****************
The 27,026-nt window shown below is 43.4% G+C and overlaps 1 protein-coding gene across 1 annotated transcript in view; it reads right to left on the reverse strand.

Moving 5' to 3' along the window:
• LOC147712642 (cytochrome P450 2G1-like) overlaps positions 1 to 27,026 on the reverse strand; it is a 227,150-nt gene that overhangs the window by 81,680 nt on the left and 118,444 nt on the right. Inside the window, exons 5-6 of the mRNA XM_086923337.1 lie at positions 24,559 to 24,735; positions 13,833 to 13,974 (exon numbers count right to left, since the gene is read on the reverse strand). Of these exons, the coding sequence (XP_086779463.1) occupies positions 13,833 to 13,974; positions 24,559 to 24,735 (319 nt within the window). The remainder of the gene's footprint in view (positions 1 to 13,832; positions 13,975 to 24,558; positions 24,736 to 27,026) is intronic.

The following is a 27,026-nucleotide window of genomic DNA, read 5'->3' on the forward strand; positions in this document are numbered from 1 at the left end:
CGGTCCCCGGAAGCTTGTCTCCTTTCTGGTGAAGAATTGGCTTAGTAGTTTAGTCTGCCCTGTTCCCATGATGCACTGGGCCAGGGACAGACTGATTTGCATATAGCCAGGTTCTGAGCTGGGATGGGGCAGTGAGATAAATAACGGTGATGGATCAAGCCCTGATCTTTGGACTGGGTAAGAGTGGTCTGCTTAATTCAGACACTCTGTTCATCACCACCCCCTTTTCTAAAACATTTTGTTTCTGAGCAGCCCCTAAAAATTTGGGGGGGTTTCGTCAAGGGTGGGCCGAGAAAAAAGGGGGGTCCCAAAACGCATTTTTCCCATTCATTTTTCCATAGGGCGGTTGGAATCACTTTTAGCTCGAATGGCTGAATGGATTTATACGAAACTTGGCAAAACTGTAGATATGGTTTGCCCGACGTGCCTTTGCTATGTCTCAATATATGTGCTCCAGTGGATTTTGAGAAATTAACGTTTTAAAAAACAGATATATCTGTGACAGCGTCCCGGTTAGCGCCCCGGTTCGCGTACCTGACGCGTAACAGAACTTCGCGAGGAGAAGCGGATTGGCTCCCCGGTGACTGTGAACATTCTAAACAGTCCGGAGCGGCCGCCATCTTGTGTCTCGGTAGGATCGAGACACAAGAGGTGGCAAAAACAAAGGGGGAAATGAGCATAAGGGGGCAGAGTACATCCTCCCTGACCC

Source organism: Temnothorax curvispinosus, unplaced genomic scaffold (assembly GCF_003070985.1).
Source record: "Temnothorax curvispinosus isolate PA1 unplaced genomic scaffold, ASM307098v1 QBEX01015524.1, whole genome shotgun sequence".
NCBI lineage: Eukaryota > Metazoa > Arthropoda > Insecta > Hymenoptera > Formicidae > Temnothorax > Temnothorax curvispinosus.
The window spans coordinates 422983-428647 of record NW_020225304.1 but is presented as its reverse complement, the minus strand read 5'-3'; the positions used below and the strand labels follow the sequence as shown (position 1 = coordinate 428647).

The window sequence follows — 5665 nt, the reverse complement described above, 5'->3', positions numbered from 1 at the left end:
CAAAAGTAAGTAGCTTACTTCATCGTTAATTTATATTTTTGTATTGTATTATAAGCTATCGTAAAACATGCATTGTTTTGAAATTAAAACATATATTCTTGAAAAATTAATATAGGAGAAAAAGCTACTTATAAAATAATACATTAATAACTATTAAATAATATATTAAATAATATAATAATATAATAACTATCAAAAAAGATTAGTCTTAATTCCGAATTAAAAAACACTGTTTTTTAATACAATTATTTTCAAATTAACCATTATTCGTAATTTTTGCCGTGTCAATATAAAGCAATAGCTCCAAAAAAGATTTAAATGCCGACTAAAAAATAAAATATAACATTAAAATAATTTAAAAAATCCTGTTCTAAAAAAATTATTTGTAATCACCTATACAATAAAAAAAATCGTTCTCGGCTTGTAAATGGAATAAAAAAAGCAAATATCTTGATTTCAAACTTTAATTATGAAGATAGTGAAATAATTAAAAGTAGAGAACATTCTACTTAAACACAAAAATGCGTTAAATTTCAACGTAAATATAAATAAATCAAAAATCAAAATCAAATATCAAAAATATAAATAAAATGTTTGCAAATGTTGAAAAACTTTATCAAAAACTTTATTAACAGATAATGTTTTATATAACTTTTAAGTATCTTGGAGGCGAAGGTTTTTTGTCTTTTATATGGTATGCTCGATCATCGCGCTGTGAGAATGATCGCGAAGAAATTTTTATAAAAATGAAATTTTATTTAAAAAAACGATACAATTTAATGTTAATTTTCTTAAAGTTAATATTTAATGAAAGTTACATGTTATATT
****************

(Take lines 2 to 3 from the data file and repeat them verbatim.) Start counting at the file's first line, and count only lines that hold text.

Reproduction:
Moving 5' to 3' along the window:
• LOC147712642 (cytochrome P450 2G1-like) overlaps positions 1 to 27,026 on the reverse strand; it is a 227,150-nt gene that overhangs the window by 81,680 nt on the left and 118,444 nt on the right. Inside the window, exons 5-6 of the mRNA XM_086923337.1 lie at positions 24,559 to 24,735; positions 13,833 to 13,974 (exon numbers count right to left, since the gene is read on the reverse strand). Of these exons, the coding sequence (XP_086779463.1) occupies positions 13,833 to 13,974; positions 24,559 to 24,735 (319 nt within the window). The remainder of the gene's footprint in view (positions 1 to 13,832; positions 13,975 to 24,558; positions 24,736 to 27,026) is intronic.